Stone Sentinels, battlefield monuments of the American Civil War

Battle of Gettysburg Facts

Thumbnail of Meade and Lee

Who fought in the Battle of Gettysburg?


The Confederate Army of Northern Virginia:
70,000 men commanded by General Robert E. Lee


The Federal Army of the Potomac:
94,000 men commanded by Major General George G. Meade


How many casualties were there in the Battle of Gettysburg? How many people died at Gettysburg?

Gettysburg was the bloodiest battle of the Civil War. Until Gettysburg that title had gone to the Battle of Chancellorsville, fought just two months before. And although later battles such as The Wilderness and Spotsylvania would surpass Chancellorsville, Gettysburg would remain the costliest Civil War battle.


It is estimated that there were at least 45,000 and possibly as many as 51,000 casualties in the two armies at Gettysburg. The term "casualties" means not just people who were killed, but also includes men who were wounded (many of whom may have died of their wounds later), soldiers who were captured, and even men who ran away. It's impossible to calculate an exact number because of missing or incomplete records. This estimate is one of the more conservative and probably significantly understates Confederate missing and wounded:




















A wounded soldier


See details of the strength and casualties of the Army of the Potomac
See details of the strength and casualties of the Army of Northern Virginia

See the strength, casualties and loss of the armies at Gettysburg ranked by state

See a comparison of the organization and strength of both armies at Gettysburg


When was the Battle of Gettysburg? How long did it last?

The Battle of Gettysburg was fought on three days in 1863, from Wednesday, July 1st until Friday, July 3rd. The armies remained facing each other on the field on July 4th and there was minor skirmishing, although it is not usually considered part of the battle.


Gettysburg was not the end of the war - far from it. The Civil War started with the bombardment of Fort Sumter on April 12, 1861, 26 months before the fight at Gettysburg. Lee's surrender at Appomattox was on April 9, 1865, 21 months after the battle. The Confederate Department of the Trans-Mississippi did not surrender until May 26, 1865, 23 months after Gettysburg. Gettysburg was almost the midpoint of the war.

Brief timeline of the Battle of Gettysburg in the Civil War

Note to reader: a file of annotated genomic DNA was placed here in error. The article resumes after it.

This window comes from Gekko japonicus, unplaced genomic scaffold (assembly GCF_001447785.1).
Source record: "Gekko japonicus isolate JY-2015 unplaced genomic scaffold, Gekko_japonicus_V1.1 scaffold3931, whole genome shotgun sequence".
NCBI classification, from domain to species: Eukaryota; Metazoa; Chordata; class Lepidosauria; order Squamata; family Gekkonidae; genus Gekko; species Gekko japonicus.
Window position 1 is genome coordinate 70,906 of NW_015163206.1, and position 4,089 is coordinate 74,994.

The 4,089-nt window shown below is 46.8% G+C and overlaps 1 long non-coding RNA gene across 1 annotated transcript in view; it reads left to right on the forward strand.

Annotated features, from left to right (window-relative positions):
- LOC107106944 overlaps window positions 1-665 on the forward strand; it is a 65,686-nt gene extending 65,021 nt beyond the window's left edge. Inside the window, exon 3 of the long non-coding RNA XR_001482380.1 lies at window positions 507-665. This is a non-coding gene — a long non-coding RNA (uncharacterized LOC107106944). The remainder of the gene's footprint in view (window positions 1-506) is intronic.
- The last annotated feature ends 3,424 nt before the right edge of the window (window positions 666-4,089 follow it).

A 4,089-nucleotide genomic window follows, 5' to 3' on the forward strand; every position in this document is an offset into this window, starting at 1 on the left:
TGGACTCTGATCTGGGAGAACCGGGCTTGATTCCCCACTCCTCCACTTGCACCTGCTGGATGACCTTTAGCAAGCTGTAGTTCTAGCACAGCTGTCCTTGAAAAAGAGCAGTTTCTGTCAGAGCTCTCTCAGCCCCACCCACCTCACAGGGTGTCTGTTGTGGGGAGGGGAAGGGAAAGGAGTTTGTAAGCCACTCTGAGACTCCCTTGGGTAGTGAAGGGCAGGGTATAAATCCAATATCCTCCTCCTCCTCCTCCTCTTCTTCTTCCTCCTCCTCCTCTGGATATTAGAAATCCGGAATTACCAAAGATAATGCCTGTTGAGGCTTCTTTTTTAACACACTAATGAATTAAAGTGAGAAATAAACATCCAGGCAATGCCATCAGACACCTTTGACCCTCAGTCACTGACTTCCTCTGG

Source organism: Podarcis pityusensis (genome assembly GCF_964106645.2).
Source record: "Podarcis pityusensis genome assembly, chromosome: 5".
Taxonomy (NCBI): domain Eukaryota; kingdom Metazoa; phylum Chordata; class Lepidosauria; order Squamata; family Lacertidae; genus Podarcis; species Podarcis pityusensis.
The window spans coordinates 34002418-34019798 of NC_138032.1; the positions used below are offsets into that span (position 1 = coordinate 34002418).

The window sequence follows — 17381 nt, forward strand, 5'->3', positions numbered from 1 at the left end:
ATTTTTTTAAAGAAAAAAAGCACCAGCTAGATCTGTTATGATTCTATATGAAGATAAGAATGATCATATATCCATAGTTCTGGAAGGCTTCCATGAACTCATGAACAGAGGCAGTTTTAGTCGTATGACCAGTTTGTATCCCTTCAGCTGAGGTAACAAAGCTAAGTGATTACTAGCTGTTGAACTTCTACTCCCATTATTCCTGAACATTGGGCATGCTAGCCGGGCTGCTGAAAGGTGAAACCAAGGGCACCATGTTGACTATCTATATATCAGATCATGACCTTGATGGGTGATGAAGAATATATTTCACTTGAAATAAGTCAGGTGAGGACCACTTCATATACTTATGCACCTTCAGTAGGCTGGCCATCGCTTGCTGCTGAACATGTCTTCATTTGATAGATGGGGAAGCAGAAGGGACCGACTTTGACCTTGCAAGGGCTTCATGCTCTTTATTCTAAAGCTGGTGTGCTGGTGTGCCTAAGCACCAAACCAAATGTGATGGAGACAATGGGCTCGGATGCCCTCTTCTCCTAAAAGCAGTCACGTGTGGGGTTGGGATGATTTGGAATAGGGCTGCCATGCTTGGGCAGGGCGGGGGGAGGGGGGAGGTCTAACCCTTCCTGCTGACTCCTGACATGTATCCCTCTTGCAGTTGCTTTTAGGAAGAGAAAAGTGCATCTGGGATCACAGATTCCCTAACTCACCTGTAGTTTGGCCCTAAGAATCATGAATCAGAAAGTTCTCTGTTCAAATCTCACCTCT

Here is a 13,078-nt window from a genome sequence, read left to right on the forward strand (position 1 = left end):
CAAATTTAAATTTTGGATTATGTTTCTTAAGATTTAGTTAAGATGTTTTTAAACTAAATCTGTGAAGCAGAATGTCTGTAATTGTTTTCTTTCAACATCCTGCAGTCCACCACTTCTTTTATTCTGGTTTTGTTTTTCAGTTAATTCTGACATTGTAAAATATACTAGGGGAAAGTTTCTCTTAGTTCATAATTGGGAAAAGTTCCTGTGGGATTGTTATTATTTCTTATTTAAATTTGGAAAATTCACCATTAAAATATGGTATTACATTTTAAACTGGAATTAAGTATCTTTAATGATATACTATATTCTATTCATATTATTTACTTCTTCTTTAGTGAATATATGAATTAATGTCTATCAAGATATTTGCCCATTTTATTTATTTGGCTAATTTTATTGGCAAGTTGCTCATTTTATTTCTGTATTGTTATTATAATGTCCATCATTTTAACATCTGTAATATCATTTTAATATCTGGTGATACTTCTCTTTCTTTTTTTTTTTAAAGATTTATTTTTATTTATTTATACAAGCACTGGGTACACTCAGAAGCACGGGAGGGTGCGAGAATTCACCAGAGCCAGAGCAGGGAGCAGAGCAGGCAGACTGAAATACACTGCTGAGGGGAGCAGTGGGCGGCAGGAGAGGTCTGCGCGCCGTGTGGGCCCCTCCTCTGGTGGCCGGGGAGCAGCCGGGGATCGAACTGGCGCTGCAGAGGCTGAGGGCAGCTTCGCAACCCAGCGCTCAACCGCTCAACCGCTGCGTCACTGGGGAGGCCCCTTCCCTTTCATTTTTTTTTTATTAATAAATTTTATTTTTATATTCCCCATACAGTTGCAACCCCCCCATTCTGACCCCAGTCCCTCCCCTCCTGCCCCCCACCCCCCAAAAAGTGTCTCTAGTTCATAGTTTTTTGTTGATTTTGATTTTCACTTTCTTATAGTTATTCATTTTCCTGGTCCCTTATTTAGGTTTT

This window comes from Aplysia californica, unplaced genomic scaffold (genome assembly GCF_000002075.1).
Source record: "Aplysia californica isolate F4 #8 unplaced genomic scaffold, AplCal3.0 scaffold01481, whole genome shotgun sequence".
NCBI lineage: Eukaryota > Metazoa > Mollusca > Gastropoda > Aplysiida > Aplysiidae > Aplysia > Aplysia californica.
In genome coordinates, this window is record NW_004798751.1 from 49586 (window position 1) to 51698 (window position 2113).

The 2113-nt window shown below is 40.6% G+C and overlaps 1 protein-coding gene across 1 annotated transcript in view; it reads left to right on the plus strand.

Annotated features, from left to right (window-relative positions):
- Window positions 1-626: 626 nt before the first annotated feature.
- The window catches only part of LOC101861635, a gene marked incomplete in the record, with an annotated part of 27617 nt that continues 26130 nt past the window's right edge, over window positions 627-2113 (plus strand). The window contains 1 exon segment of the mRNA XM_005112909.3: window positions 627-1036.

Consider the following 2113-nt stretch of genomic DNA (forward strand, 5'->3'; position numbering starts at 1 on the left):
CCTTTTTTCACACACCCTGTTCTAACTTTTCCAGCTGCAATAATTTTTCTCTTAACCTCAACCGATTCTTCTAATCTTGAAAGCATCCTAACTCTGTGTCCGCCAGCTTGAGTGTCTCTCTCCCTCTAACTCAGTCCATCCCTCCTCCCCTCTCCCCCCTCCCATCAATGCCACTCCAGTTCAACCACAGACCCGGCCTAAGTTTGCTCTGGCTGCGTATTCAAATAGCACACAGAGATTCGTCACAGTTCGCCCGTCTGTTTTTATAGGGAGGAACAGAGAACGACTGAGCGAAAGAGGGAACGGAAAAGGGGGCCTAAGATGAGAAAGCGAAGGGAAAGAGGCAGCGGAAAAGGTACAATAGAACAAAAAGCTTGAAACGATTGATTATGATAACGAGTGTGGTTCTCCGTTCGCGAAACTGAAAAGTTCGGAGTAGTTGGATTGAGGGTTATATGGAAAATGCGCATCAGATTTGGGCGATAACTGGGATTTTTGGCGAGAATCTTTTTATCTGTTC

Where was the Battle of Gettysburg fought?

The Battle of Gettysburg took place around Gettysburg, Pennsylvania, a small crossroads town in southern Pennsylvania about 8 miles north of the Maryland border. It is the center of a network of roads feeding in from all angles of the compass. Gettysburg was also the end of a railroad line from Hanover, but it had been wrecked by Confederate troops.


Gettysburg's road network and its position on the east side of the mountains were important factors in why the battle occured there. So was the terrain, which included good defensive ground such as Little Round Top, Culp's Hill, and Cemetery Hill.

Thumbnail map of Gettysburg and its distance from major cities

Why was the Battle of Gettysburg fought?

At the start of the Gettysburg Campaign both armies were separated by the Rappahannock River in Virginia. The North had attacked across the river twice, in the Battle of Fredericksburg (December 1862) and the Battle of Chancellorsville (May 1863). Both were Confederate victories, but both times the North was able to withdraw back across the river and safely rebuild.


Lee knew he could not just sit south of the river and throw back Northern attacks. His army could not stand the casualties, and the Southern rail system could not supply his army properly. And he knew that some day the North might find the winning combination.


Lee's plan was to take the war to the north in a move up the Shenandoah Valley. This would let the farmers there harvest their crops for the Confederacy, while Lee's army could forage in the rich and untouched lands of Pennsylvania. It woud threaten Union cities such as Baltimore, Harrisburg and Philadelphia. And it would give Lee a chance to fight and win a battle in the open, where he could finally pursue and possibly destroy the beaten enemy. Lee saw it as the best way to end the war before the South was trapped in an unwinnable battle of attrition.


As Lee moved north The Union army shadowed him, moving to stay between Confederate forces and Washington. Both armies were looking for a fight. It might have happened at several places, but the road network feeding into Gettysburg turned a chance encounter into the largest battle of the war.


Who won the Battle of Gettysburg?

The Battle of Gettysburg was a decisive victory for the Union.